Wamala Dennis Mawejje at the Icebreakers office in Kampala"African cultures aren't exactly accepting of gays," Dennis says. To exacerbate that problem, Uganda is "a very religious country," often referred to as Africa's most Christian. "God, God, God. Culture, culture, culture," Dennis says. Missionaries and churches and the Fellowship—the secretive US evangelical group run by Doug Coe whose stated goal is to influence politicians, be they Hillary Clinton, GOP congressmen, or Ugandan President Yoweri Museveni—have poured much money and effort into Uganda to support and bolster their Christian brethren. The Icebreakers office that Dennis and I are chatting in is a safe space, but that's an unpublicized, unmarked secret, guarded especially from the Pentecostals we can hear testifying through their church service next door; some of the country's loudest anti-gay voices belong to priests who've made themselves famous on the issue. Priests who got ink all the way across the Atlantic because they're not just hatemongers but also friends with people like Rick Warren and the Republican congressmen in the Fellowship, three of whom had just grabbed headlines in an adultery scandal dubbed "C Street," after the group's DC headquarters. Bahati became famous too, saying Sen. James Inhofe (R-Okla.) and other influential Americans were behind him in his initiative, getting name-checked on NPR, doing an interview on The Rachel Maddow Show. Members of the Fellowship eventually disavowed his gay-killing efforts, but not before they pumped millions into youth programs where he could influence the hearts and minds of the next generation of Ugandan Christians. No wonder Dennis is more worried about the "extremely hostile" public than the homophobic state.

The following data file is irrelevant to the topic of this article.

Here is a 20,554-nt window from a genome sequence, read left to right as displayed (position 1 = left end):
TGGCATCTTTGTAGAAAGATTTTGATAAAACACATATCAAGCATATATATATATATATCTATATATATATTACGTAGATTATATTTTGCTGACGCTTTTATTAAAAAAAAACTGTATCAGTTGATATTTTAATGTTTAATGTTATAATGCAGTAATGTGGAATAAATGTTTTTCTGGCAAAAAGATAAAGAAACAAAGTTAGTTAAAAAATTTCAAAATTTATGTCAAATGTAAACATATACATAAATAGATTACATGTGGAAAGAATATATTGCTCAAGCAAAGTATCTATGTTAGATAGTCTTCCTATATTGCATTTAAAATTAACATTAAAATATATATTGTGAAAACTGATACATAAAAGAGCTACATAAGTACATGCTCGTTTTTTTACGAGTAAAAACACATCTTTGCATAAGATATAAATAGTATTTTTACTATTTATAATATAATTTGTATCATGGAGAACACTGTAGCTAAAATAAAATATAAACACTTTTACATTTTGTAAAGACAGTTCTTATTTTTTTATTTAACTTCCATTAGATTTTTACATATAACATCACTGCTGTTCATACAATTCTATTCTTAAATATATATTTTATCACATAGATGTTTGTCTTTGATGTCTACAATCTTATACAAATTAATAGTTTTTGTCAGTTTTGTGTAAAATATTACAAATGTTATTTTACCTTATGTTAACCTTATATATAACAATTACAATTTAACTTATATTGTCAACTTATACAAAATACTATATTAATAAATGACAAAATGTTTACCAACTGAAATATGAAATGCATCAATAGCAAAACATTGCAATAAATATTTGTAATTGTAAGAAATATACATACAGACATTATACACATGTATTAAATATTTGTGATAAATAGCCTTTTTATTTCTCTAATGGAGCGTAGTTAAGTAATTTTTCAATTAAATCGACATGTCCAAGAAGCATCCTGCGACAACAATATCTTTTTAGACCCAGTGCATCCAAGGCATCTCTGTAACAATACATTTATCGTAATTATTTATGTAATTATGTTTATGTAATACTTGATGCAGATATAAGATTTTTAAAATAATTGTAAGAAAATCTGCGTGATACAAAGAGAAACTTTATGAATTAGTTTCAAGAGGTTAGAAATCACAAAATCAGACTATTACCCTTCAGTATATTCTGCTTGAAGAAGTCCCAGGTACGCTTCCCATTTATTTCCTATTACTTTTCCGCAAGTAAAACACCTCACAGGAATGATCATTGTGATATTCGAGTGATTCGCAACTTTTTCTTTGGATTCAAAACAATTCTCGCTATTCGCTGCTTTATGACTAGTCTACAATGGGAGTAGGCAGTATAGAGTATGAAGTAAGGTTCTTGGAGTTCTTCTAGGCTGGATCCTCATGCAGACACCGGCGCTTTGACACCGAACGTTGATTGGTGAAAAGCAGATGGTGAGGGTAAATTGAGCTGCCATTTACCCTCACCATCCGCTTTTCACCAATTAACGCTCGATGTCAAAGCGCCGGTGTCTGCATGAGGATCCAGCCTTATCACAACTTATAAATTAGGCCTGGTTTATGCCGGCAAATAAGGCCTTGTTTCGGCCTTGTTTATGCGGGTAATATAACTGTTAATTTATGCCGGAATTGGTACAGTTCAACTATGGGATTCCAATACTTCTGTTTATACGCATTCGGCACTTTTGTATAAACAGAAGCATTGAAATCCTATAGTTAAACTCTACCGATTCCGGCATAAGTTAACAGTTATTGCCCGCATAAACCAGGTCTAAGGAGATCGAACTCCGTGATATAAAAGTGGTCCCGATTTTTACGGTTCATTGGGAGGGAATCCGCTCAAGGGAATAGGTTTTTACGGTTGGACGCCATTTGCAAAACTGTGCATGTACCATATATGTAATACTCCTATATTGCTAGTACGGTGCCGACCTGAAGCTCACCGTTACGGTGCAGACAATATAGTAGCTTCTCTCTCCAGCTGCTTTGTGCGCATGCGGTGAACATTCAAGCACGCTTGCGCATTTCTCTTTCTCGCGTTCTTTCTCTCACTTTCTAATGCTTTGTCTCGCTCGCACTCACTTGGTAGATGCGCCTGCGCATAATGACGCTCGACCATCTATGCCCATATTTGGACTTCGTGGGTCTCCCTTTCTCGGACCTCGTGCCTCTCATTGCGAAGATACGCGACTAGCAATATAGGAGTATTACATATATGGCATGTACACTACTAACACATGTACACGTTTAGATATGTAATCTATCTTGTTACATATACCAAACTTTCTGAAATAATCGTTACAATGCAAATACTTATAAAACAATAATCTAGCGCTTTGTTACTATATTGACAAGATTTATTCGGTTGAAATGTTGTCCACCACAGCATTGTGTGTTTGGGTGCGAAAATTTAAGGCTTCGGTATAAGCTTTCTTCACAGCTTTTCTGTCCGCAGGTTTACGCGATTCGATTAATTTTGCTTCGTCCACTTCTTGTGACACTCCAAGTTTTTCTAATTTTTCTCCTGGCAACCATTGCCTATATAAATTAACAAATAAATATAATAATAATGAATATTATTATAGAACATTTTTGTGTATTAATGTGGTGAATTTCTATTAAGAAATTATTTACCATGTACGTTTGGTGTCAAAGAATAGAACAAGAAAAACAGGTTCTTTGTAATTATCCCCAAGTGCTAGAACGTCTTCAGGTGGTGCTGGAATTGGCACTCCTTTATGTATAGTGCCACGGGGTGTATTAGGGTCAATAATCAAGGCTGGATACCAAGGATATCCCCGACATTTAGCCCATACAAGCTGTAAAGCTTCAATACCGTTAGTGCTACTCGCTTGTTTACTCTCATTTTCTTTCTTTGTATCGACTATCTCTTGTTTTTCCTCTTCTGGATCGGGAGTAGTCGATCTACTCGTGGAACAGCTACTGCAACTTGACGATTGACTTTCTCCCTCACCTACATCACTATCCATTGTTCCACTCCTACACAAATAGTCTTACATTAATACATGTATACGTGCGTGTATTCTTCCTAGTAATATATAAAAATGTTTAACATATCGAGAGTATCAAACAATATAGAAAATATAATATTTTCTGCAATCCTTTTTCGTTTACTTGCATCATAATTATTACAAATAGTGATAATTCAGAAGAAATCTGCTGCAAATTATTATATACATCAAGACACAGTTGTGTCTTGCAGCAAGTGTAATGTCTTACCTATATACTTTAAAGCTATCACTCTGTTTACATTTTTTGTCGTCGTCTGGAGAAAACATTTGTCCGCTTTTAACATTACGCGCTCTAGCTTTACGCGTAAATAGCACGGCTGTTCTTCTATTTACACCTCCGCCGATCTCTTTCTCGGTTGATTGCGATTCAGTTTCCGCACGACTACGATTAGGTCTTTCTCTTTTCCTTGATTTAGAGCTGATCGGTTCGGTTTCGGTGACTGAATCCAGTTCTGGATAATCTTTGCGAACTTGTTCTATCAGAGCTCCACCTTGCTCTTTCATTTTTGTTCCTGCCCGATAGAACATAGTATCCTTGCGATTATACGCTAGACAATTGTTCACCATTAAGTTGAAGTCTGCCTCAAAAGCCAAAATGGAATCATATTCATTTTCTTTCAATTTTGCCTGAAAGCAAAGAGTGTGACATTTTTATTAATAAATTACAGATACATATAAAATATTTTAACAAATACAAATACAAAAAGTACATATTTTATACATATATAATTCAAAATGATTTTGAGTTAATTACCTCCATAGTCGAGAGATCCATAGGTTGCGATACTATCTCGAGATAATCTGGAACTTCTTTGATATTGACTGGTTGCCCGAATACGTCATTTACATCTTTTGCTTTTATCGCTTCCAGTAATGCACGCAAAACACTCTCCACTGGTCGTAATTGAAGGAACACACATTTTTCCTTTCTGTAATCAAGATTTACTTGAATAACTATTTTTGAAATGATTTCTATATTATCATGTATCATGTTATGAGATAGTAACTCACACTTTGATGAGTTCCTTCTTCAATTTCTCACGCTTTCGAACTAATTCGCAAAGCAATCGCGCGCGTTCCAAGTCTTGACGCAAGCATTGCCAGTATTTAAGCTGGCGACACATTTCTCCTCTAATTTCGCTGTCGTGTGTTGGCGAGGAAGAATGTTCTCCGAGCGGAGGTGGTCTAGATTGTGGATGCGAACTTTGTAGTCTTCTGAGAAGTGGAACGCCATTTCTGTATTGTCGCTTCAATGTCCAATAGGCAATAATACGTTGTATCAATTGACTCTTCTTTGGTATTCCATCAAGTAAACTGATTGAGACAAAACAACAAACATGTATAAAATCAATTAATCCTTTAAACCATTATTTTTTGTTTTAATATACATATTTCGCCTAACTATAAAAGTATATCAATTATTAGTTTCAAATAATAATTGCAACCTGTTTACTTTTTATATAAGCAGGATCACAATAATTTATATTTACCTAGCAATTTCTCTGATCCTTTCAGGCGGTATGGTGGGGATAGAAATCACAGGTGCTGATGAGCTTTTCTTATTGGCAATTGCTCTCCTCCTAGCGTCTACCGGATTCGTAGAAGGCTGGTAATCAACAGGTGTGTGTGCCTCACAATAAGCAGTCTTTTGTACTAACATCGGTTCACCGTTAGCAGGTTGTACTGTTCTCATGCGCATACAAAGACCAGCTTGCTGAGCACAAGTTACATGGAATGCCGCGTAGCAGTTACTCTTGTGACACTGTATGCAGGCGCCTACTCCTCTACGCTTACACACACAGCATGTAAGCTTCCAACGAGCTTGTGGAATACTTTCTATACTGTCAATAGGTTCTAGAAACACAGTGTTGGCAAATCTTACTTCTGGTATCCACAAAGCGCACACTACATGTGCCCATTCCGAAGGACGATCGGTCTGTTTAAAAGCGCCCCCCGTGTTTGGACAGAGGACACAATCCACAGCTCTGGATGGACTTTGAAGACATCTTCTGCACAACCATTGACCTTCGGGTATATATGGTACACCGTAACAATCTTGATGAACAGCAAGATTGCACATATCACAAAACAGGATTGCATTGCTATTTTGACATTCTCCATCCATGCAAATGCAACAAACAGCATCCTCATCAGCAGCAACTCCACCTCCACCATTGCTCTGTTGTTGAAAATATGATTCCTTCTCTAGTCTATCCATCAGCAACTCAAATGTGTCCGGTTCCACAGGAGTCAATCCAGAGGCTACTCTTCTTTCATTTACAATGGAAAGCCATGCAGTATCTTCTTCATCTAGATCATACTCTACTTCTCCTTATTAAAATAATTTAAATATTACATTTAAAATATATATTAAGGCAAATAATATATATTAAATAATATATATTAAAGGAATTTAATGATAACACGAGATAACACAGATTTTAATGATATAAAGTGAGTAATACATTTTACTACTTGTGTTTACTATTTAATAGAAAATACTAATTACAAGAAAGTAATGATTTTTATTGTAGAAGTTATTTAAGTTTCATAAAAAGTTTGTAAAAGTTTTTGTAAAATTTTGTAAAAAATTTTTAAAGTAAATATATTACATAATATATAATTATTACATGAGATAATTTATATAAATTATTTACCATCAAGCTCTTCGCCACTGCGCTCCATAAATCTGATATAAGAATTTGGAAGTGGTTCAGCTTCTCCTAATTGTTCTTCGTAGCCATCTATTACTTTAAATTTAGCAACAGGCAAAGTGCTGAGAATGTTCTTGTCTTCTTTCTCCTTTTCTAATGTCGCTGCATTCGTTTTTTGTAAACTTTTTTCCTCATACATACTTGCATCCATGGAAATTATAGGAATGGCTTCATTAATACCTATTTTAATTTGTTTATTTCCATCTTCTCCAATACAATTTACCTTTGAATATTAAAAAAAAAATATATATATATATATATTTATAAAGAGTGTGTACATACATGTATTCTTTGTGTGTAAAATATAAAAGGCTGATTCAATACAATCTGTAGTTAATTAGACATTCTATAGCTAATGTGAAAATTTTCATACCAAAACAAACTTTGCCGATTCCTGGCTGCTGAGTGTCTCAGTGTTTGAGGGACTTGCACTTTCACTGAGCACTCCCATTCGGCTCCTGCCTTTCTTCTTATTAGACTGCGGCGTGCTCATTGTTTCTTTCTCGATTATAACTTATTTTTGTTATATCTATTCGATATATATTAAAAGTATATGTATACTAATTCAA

The publisher of Rolling Stone (no relation to the American one) says gays wouldn't be such a threat if they didn't recruit in schools and coerce children into having sex with them by giving them slick cellphones.